Stay up to Date

Thoughts and leadership game changers from Merge Lane
Thank you! Your submission has been received!
Oops! Something went wrong while submitting the form.
Mergelane Blog

Broadening the On-ramp for Women-run Companies

Celebrating Success in Times of Crisis

My friend Joel Holland, who happens to be one of the best entrepreneurs I know, is having an incredible year. His newest venture, Harvest Hosts, is growing exponentially. The company he founded prior to Harvest Hosts, Storyblocks, was acquired last month. He and his wife are expecting their first child in December. 

I asked him if it was hard for him to talk about all of that good news at a time when so many are suffering. He said that it was easy to share the news with some, but not with others.

It made me wonder why he felt comfortable sharing the news with me and whether the other people in my life feel comfortable sharing their good news with me.

Paradoxically, another one of my friends is having the worst year of her life. On the day she found out that she had fallen victim to a very sophisticated Ponzi scheme, her best friend called to share that she had just secured the best contract of her career with the quarterback Tom Brady.

I asked my friend what it felt like to receive that phone call. She said that she was so grateful to be able to be there for her friend’s success. She and her friend made a pact at the beginning of their friendship to celebrate each other's successes, no matter how those successes compared to the other’s.

I've been thinking a lot about the qualities of successful entrepreneurs. I touched on this topic on my podcast in Episode #28: Finding BIG-Thinking and Executing Entrepreneurs with Dick Rothkopf. These recent conversations with my friends reminded me of the importance of building a culture of success. Somewhere in my childhood, I learned to hide and feel guilty for my and my family's success. It wasn't until recently that I realized how much that inhibited my ability to actually achieve success.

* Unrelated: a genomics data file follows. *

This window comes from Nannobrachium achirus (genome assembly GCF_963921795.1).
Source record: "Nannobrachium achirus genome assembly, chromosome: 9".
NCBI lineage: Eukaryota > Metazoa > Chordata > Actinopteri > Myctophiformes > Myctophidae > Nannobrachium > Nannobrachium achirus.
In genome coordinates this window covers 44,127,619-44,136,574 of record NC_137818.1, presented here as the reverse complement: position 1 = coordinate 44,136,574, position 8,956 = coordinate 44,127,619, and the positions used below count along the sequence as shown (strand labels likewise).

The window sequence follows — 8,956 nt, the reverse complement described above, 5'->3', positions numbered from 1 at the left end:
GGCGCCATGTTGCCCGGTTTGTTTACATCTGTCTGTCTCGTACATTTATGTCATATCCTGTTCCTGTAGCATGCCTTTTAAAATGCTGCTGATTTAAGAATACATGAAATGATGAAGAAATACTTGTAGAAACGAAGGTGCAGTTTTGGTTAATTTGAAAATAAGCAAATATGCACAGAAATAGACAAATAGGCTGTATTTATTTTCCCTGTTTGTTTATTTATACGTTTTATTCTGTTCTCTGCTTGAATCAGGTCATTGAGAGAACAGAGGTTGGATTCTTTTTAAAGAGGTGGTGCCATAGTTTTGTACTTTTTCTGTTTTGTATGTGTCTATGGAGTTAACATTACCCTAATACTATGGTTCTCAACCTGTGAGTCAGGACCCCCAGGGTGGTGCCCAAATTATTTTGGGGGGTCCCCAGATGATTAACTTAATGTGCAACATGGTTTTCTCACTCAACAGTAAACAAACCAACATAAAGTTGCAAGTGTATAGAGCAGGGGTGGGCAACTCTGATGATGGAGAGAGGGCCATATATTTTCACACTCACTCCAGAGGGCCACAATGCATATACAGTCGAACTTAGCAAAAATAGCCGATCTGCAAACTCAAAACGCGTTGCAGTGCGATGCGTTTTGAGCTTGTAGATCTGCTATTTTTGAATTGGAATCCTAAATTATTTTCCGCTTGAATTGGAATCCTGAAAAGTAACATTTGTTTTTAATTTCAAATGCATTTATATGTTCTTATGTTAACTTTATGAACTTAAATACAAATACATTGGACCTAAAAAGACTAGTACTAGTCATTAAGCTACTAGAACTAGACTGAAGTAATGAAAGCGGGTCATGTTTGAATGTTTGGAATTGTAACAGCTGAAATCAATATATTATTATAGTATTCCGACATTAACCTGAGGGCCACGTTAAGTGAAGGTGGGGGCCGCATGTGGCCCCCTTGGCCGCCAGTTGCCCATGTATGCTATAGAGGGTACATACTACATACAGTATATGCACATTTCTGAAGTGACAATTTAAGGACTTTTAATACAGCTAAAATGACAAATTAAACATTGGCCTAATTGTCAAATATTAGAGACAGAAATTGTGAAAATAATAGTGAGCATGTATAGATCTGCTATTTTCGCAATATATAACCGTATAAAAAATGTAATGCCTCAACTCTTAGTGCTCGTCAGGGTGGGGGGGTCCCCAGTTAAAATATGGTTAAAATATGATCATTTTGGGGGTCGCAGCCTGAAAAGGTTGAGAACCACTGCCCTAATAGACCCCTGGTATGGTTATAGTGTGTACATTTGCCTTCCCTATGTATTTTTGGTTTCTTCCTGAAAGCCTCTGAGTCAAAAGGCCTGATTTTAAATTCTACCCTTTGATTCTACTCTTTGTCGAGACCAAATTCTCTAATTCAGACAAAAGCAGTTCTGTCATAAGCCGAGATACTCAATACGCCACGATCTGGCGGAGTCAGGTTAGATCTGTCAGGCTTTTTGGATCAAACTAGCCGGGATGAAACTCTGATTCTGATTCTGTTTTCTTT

I thought about how I felt when Joel shared his good news. I was genuinely happy. I like hearing about good things happening to good people, especially in light of the current stream of endless bad news. I am honored that he feels comfortable sharing his wins with me. 

Admittedly, I felt a twinge of jealousy. I am ashamed of this because I want to be in full alignment with my friends’ successes. However, my jealousy also lit a bit of a fire in me to work harder toward my goals and to revisit my definition of success. As my colleague Leah Pearlman recently pointed out on the Inside Coaching Marco Polo Channel, the things we resist can often result in the things we want to achieve. 

I'm revisiting some of the questions I like to ask myself on the topic of success, and I’m sharing them in case they're helpful to you:

What does success look like for me?

What unconscious and conscious beliefs prevent me from actually believing I can achieve that success?

Am I afraid to talk about my success? Why?

With whom do I feel comfortable talking about my success? Why?

Who in my life feels comfortable talking about their success with me? Why? 

If I could shed my unconscious and conscious beliefs and become comfortable talking about my success, what could I actually achieve? 

I'd love to hear your answers to these questions. Thanks for reading.

Related Posts

Fighting the Urge to Ask for and Give Advice

The “Magic Genie Fallacy” phenomenon, in which people start to believe that they need someone else’s magic advice to propel themselves forward, can be counterproductive to both the lamp seeker and the lamp possessor.

Read more ➞

Kindly Candid Feedback | Success with a Simple Text

I would like to publicly thank my mom for sending a cool and collected text message after her recent accident. That simple message gave me hope that offering kindly candid feedback can, in fact, improve relationships, including the one I have with my mom.

Read more ➞

Committing to Discomfort to Achieve Growth

Some of my biggest accomplishments and happiest moments have stemmed from a feeling of discomfort. I am going to publicly commit to staying out of my comfort zone for at least six weeks.

Read more ➞

Welcoming “Ridiculous” Goals | Executive Coaching While Powder Skiing

I allowed myself to include all of my “ridiculous” wants and aspirations on my list of 2023 goals, one of which was “finding a coach and co-collaborator who would agree to hold meetings from the chairlift.” Believe it or not, I was actually able to manifest that.

Read more ➞

Stay up to date!

Sign up to receive updates on everything we are up to, including future events and the latest news.

Thank you! Your submission has been received!

Oops! Something went wrong while submitting the form